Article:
The Secretariat of the Pacific Community (SPC) was established in 1947 and is one of the oldest regional organisations in the world. The SPC provides technical assistance, policy advice, training and research services to Pacific Island Countries and territories in various areas such as health, human development, agriculture, forestry and fisheries. When the FFA was established there was some initial confusion between the roles of FFA and SPC on fisheries matters. Since that time the delineation between each agency's functions has been agreed. SPC concentrates on the management of the Regional Tuna Fisheries Database and the provision of stock assessment and scientific advice, and has the lead role on coastal or inshore fisheries. FFA's role is to provide economic policy advice, coordinate and harmonise fisheries policies, and lead on tuna and other oceanic fisheries.  Notwithstanding, both agencies are interdependent in several critical areas, such as tuna fisheries monitoring and development. FFA is entirely dependent on the SPC for scientific advice and stock assessments, while the SPC is dependent on FFA for fisheries legislative and economics expertise. It is therefore critical that FFA and the SPC maintain a close working relationship.

For more information, including SPC membership, see the SPC website.

Treaty on Fisheries between the Governments of certain Pacific Island States and the Government of the United States of America (US Tuna Treaty)

The Treaty on Fisheries between the Governments of certain Pacific Island States and the Government of the United States of America (US Tuna Treaty) was negotiated following an incident in 1982 where the US imposed trade sanctions under the Magnusson Act when two Pacific Island Countries apprehended US tuna vessels fishing within their Exclusive Economic Zones (EEZ). The US did not accept that any country had the right to exclude its vessels from fishing in the EEZ of another country for highly migratory species on the basis that such species did not belong to any country and had to be managed cooperatively. Under the terms of the Treaty, US-flagged purse seine vessels enjoy secure, long term access to the EEZs of 17 FFA member countries [(Australia, Cook Islands, Federated States of Micronesia, Fiji, Marshall Islands, Kiribati, Nauru, New Zealand (including Tokelau), Niue, Palau, Papua New Guinea, Samoa, Solomon Islands, Tonga, Tuvalu and Vanuatu)].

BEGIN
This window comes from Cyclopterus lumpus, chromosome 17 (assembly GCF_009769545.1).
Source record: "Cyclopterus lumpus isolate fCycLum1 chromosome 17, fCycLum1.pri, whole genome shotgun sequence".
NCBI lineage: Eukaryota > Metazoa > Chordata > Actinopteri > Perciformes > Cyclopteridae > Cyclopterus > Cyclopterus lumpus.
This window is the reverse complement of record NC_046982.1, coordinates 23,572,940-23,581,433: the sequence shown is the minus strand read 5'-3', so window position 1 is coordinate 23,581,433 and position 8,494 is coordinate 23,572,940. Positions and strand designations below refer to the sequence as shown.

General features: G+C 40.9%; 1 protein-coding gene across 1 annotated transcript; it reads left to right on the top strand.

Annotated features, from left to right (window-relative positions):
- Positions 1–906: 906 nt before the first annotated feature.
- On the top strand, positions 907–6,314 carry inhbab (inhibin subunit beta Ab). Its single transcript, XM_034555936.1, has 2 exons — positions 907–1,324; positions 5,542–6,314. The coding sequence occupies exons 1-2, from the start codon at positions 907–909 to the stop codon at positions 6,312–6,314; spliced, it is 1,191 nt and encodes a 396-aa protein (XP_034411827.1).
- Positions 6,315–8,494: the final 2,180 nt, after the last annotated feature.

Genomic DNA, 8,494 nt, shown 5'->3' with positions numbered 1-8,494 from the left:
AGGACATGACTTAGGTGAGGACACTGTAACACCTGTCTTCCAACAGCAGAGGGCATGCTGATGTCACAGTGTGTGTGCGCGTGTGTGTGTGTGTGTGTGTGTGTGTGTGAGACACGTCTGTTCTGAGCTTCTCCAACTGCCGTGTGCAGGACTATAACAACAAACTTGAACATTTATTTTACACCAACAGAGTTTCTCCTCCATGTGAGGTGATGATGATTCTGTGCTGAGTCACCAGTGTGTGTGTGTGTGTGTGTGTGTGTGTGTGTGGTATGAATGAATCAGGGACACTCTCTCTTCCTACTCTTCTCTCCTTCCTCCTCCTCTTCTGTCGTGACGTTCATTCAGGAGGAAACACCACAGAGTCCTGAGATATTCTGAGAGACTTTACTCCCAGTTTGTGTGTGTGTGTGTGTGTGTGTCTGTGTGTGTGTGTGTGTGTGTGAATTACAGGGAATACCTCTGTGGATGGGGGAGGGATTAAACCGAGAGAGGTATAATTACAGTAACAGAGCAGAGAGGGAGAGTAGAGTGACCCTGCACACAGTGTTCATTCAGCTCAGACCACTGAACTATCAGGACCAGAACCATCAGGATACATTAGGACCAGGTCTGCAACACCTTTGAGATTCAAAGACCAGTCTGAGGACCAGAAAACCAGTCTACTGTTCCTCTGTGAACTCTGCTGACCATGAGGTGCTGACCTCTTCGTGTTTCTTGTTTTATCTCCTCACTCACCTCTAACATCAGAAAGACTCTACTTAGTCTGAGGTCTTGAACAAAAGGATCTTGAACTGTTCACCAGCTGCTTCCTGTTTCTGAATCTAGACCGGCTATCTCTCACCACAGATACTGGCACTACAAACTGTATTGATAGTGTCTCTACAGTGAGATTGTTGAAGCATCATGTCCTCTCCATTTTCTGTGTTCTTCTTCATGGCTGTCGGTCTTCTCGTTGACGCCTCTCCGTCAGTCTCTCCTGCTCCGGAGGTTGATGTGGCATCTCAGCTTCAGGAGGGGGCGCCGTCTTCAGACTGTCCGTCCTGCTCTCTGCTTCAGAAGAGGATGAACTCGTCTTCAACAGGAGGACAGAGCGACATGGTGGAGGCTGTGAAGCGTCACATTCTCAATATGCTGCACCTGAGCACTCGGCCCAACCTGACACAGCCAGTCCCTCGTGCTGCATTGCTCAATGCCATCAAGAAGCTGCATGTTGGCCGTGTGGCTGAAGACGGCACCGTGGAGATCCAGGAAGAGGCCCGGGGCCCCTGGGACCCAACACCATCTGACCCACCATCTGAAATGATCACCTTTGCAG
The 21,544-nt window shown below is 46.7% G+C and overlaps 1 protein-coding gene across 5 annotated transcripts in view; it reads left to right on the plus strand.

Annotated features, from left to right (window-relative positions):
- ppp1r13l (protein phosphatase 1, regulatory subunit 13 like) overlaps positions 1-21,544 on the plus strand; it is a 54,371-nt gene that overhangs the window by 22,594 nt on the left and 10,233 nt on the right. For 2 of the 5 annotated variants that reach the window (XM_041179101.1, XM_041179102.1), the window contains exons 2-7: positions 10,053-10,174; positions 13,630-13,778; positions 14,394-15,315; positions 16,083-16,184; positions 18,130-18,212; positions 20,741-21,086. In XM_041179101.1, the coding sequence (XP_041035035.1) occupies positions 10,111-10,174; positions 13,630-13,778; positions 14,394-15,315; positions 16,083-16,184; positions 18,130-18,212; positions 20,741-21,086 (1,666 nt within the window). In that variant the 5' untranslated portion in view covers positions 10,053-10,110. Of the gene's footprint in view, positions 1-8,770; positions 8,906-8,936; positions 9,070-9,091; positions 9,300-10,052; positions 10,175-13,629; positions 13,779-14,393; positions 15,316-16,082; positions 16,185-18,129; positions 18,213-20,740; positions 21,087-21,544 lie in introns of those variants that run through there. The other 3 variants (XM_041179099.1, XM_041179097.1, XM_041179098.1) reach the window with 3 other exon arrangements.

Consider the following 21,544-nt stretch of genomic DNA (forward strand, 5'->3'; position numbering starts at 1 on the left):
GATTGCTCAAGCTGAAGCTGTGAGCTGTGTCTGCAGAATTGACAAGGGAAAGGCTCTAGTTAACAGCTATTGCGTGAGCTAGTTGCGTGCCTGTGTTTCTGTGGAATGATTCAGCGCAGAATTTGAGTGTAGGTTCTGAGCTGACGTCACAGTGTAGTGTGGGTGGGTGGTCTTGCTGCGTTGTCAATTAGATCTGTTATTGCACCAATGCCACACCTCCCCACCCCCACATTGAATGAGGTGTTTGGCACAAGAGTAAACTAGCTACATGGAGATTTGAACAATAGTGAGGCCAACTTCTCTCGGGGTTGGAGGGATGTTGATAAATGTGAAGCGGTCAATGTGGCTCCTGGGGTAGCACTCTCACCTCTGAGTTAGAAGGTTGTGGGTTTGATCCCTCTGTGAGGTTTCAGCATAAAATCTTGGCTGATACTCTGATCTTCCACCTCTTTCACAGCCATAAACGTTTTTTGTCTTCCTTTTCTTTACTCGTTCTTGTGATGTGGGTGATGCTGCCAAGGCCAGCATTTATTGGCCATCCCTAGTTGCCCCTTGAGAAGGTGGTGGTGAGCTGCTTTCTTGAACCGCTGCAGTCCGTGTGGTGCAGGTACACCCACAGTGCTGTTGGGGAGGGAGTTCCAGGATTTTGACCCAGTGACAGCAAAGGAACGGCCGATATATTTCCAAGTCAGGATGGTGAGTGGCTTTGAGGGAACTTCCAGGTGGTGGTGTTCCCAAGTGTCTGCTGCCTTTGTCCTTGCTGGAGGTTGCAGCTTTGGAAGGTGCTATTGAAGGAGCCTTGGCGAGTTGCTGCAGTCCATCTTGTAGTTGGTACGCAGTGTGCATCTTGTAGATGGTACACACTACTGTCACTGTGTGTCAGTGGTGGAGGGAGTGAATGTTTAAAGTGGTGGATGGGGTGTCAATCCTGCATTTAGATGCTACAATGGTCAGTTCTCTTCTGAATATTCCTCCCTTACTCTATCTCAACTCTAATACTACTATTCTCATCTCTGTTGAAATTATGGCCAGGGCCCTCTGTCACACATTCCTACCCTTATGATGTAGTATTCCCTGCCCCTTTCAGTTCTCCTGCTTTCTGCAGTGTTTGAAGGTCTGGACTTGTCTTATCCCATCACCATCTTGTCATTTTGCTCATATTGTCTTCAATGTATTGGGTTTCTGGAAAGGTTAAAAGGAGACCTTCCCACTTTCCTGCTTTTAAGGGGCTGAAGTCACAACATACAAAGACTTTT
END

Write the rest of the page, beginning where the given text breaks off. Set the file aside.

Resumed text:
The Treaty provides a valuable forum for Australia to advance its strong interests in the proper management of the fisheries resources in the Pacific region and contribute to the economic well-being and stability of the Pacific region.

The US Treaty came into force on 15 June 1988 for five years (expiring 14 June 1993) with US-flagged purse seine vessels granted an entitlement to fish for tuna (excluding southern bluefin tuna) in the EEZs of the Pacific Island Parties to the US Treaty in return for annual payments from the US Government and industry totalling US$14 million. Since 1993, Parties to the US Treaty have continued to extend the licensing periods in 10 year terms. Annual payments from the US Government and industry increased to US$18 million per year for the period 1993-2003, US$21 million per year for 2003-2012 and to US$45 million per year for 2012-13.

The terms of a new or revised treaty, are currently under negotiation.   In the interim, Parties have agreed to transitional arrangements, under which United States tuna fishing vessels will continue to have access to certain Pacific Island Parties’ waters to fish in exchange for an agreed financial package provided by the United States.